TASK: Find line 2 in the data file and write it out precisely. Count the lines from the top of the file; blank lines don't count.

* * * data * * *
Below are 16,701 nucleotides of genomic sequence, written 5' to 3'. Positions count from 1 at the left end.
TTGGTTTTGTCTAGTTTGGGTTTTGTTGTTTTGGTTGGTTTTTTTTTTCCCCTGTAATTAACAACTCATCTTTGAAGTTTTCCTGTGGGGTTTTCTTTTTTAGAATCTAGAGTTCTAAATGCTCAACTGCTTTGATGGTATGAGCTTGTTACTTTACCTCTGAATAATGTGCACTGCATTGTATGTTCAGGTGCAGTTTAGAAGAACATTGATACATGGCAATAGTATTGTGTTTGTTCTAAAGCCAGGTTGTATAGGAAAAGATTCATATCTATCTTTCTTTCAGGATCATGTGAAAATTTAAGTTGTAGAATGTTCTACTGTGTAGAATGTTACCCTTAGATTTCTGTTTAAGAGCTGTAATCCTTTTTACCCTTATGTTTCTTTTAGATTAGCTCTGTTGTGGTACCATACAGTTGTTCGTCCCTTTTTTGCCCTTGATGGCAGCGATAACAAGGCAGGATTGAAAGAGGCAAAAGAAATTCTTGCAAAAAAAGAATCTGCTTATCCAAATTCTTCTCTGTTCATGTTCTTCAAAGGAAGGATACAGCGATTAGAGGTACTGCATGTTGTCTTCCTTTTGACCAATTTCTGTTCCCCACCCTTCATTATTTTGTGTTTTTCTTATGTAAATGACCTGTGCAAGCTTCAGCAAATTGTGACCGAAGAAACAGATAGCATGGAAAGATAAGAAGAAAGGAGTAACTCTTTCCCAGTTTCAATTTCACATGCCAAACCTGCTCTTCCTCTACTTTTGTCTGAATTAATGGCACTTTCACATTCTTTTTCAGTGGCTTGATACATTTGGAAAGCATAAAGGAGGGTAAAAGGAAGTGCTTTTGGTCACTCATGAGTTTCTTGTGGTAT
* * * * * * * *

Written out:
TTGGTTTTGTCTAGTTTGGGTTTTGTTGTTTTGGTTGGTTTTTTTTTTCCCCTGTAATTAACAACTCATCTTTGAAGTTTTCCTGTGGGGTTTTCTTTTTTAGAATCTAGAGTTCTAAATGCTCAACTGCTTTGATGGTATGAGCTTGTTACTTTACCTCTGAATAATGTGCACTGCATTGTATGTTCAGGTGCAGTTTAGAAGAACATTGATACATGGCAATAGTATTGTGTTTGTTCTAAAGCCAGGTTGTATAGGAAAAGATTCATATCTATCTTTCTTTCAGGATCATGTGAAAATTTAAGTTGTAGAATGTTCTACTGTGTAGAATGTTACCCTTAGATTTCTGTTTAAGAGCTGTAATCCTTTTTACCCTTATGTTTCTTTTAGATTAGCTCTGTTGTGGTACCATACAGTTGTTCGTCCCTTTTTTGCCCTTGATGGCAGCGATAACAAGGCAGGATTGAAAGAGGCAAAAGAAATTCTTGCAAAAAAAGAATCTGCTTATCCAAATTCTTCTCTGTTCATGTTCTTCAAAGGAAGGATACAGCGATTAGAGGTACTGCATGTTGTCTTCCTTTTGACCAATTTCTGTTCCCCACCCTTCATTATTTTGTGTTTTTCTTATGTAAATGACCTGTGCAAGCTTCAGCAAATTGTGACCGAAGAAACAGATAGCATGGAAAGATAAGAAGAAAGGAGTAACTCTTTCCCAGTTTCAATTTCACATGCCAAACCTGCTCTTCCTCTACTTTTGTCTGAATTAATGGCACTTTCACATTCTTTTTCAGTGGCTTGATACATTTGGAAAGCATAAAGGAGGGTAAAAGGAAGTGCTTTTGGTCACTCATGAGTTTCTTGTGGTAT